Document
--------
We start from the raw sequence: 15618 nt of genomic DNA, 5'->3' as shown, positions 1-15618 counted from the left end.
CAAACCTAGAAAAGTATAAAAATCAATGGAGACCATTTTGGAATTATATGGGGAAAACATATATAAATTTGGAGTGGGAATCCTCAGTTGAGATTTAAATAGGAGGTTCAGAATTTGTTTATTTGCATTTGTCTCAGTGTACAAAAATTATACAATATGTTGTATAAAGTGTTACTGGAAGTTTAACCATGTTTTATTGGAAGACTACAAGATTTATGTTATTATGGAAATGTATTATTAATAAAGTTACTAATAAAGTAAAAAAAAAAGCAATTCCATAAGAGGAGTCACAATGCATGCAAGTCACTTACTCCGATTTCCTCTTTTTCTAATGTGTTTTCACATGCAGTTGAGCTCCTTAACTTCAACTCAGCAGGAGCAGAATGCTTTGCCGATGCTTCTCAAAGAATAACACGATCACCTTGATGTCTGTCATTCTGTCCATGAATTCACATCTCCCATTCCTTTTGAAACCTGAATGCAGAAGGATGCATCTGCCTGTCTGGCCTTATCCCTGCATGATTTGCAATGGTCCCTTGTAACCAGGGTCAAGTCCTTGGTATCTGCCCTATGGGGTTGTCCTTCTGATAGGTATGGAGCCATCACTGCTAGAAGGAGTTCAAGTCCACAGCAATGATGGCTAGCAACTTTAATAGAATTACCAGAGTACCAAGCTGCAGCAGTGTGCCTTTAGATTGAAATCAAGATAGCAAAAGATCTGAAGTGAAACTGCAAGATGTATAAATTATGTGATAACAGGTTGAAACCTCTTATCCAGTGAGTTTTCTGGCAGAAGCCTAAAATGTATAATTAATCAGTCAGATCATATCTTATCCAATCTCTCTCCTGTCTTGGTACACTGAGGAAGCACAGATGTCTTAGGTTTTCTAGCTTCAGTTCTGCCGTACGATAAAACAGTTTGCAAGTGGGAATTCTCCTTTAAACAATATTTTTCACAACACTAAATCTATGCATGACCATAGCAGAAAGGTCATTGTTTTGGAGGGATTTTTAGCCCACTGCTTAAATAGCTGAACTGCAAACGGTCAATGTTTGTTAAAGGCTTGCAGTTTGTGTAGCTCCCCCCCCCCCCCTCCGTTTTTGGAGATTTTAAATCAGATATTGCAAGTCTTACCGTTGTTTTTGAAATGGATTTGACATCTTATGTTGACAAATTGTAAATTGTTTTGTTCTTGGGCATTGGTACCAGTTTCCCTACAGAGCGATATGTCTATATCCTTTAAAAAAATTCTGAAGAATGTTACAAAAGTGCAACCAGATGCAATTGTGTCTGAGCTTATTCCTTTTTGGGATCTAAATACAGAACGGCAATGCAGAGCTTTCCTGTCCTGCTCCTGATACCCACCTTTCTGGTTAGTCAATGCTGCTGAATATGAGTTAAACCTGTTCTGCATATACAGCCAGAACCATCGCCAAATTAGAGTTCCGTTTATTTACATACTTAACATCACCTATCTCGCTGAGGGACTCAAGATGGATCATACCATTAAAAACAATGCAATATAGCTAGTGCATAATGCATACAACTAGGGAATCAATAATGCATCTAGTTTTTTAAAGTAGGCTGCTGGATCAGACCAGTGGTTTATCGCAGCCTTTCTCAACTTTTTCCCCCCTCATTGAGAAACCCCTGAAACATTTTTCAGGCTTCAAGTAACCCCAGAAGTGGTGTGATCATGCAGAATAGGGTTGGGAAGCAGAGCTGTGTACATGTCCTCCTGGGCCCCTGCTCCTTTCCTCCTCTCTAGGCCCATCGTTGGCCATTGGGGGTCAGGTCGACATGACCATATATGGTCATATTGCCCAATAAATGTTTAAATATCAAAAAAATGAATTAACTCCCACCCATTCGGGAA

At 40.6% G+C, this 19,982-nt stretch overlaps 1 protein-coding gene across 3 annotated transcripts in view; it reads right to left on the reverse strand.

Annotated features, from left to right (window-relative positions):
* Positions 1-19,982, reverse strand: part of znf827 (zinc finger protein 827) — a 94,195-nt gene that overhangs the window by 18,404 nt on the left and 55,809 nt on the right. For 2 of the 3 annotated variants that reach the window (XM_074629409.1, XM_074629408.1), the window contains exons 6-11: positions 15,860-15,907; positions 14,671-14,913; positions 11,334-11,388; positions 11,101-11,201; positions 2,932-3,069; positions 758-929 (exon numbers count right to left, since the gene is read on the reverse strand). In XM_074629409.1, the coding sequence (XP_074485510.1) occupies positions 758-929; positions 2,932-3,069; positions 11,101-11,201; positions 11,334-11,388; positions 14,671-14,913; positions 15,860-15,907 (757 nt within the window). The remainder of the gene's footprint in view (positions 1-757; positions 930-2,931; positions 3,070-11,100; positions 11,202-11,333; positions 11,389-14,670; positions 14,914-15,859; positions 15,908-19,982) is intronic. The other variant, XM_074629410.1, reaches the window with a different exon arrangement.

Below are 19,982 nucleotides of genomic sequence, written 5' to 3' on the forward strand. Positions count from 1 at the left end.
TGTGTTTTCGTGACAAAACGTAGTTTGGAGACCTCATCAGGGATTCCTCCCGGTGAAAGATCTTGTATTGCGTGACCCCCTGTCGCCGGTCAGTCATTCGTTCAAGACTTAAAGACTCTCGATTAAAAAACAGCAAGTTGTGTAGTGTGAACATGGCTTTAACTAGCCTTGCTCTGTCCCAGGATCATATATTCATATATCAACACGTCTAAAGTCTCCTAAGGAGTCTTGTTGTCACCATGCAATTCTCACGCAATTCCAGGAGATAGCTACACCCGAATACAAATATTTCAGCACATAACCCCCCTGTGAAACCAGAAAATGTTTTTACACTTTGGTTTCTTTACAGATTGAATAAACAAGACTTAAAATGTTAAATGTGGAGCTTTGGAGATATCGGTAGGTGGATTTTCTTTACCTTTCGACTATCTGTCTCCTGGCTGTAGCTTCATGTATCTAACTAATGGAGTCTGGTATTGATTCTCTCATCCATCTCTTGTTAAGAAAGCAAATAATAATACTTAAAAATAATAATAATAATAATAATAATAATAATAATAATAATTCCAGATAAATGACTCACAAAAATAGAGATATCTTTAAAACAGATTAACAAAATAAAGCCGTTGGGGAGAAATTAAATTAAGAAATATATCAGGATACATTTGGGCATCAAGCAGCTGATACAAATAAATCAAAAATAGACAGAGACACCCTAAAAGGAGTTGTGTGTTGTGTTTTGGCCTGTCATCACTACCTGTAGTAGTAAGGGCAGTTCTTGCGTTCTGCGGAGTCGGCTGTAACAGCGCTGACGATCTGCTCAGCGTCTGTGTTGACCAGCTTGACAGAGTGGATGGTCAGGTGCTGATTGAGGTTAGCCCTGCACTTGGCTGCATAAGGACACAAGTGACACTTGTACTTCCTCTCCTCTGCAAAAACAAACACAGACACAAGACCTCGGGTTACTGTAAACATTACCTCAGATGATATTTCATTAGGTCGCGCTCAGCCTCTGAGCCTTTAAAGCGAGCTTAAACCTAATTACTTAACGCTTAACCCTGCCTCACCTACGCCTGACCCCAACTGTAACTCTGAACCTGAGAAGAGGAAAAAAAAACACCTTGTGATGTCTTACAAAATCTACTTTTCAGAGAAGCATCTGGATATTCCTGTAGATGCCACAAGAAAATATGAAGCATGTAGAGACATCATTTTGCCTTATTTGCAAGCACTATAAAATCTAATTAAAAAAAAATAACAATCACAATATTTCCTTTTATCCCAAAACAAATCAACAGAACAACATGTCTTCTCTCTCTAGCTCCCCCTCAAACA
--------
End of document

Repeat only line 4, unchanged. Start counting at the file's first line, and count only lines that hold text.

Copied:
Annotated features, from left to right (window-relative positions):